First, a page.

Is The Bible inconsistent in its teachings on marriage?
The first image alongside is a sort of meme that has been doing the rounds on social media in an attempt to discredit Christian opposition to same sex marriage.
The thinking seems to go something like this.
The Bible itself promotes various types of marriages, none of which are espoused by those who are against same sex marriage.
Therefore, if The Bible does not promote a single view of marriage, Christians cannot and should not deny same sex couples the right to marry by insisting that there is only one view of marriage.
On the face of it this seems to be a legitimate challenge. After all verse after Bible verse is quoted showing that The Bible does indeed promote the idea that marriages can be of various kinds.
So how are Christians to respond?
First of all, Christians need to learn a fundamental principle: if a skeptic wants to show that The Bible is inconsistent in its teachings, then the skeptic has to first acknowledge that The Bible is true in its recordings.
In other words, if the skeptic wants to show that The Bible promotes various types of marriage, then the skeptic can only do that by presuming that such marriages were indeed practiced in ancient times and The Bible’s recording of these practices is accurate and truthful.
In other words, before the skeptic can show The Bible to be inconsistent, the skeptic has to presume that The Bible is historically accurate. After all, if The Bible is historically inaccurate about diversity of marriage practices then the skeptic cannot make any accusation of inconsistency.
Think of it like this. If you want to demonstrate that Roman Catholicism is hypocritical because its teachings on sexual abstinence are inconsistent with the rampant practice of child abuse, then you have to presume that the teachings and the practices are both true i.e. they have transpired as a matter of fact.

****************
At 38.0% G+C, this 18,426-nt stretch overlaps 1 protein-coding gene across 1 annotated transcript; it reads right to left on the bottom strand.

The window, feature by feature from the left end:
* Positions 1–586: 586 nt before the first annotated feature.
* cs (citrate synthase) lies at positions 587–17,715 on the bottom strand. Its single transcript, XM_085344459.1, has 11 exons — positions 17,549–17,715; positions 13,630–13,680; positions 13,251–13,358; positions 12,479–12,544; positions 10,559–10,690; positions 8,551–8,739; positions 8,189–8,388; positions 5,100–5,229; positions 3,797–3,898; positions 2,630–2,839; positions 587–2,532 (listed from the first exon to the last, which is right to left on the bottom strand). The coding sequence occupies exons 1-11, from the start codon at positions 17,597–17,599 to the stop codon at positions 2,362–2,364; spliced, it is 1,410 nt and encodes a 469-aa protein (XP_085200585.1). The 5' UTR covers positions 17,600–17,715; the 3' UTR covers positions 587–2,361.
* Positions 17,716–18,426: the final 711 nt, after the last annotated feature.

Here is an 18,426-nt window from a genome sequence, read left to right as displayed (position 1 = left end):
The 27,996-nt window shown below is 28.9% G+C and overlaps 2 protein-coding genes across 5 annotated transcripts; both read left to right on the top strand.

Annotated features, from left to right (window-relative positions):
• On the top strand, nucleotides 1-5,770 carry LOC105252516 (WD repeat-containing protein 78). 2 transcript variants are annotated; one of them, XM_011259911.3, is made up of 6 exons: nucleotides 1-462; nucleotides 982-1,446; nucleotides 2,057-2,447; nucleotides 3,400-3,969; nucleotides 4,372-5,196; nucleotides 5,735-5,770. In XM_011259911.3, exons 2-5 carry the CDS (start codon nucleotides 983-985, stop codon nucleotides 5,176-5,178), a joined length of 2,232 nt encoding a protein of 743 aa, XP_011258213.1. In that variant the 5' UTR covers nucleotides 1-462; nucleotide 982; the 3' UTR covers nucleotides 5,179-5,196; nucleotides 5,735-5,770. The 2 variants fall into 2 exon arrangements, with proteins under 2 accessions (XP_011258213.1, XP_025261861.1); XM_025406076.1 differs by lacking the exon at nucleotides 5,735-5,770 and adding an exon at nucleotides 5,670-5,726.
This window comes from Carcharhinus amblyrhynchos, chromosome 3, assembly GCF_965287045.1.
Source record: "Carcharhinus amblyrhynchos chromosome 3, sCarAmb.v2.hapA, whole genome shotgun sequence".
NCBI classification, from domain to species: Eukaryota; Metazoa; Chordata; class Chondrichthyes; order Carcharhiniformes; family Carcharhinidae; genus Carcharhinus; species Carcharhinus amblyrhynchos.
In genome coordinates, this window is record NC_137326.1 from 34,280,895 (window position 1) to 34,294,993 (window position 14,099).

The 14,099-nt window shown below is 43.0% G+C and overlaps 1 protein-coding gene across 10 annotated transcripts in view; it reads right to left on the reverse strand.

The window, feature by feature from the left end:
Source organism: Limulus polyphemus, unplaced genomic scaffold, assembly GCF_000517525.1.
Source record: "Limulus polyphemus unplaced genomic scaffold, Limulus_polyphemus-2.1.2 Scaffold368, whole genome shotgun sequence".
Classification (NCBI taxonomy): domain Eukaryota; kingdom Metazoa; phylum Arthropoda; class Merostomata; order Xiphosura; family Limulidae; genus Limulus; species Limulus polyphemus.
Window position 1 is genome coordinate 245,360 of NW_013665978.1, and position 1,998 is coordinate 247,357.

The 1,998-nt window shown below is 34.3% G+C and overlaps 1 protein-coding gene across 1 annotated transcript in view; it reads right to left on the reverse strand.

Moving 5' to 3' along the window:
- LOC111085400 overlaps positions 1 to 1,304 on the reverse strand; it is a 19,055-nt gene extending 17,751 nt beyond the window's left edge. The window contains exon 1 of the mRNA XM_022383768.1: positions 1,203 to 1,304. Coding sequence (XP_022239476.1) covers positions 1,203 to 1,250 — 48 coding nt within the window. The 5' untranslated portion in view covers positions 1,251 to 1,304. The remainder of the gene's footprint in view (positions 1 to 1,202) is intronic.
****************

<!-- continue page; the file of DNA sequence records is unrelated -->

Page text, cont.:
You cannot accuse the Roman Catholic establishment of inconsistency without first believing that their priests do indeed teach sexual abstinence and they do indeed practice child abuse.
To state it slightly differently, any accusation of inconsistency can only be made on the basis of historical accuracy.
Nine times out of ten, the skeptic will be loath to accept the historical accuracy of The Bible. In other words, they want to be able to critique The Bible for doctrinal inconsistency while refusing to acknowledge its historical accuracy. Which means they want to say that The Bible is inconsistent without having any historical basis for doing so!
So the first thing Christians need to understand is the underlying assumptions of the skeptic. Once this is done, the inconsistency of the skeptic’s skepticism can easily be demonstrated, thus rendering their challenge invalid.
But what if the skeptic accepts that The Bible has indeed recorded these events accurately? Well, that ought to be the subject of another post!
However, what can definitely be said is that if The Bible has recorded history accurately then these events need to be examined carefully in their historical context. If they are willing to do that, they will see that The Bible is not condoning all these types of marriages at all. Sure, the Bible does record these marriage practices, but nowhere does it hold them up as being the model to be followed.
In fact when speaking about Church leaders, the model for marriage is very clear: An overseer, then, must be above reproach, the husband of one wife — 1 Timothy 3:2
Since leadership sets the example for everyone else, it’s very clear that The Bible teaches that marriage is monogamous, and between a woman and a man.
So next time you’re confronted by a skeptic who accuses The Bible of inconsistency, gently expose the inconsistency of their skepticism.
Then, if they’re willing, walk them through the larger context to show how the holiness of God means He is never inconsistent in His dealings with us.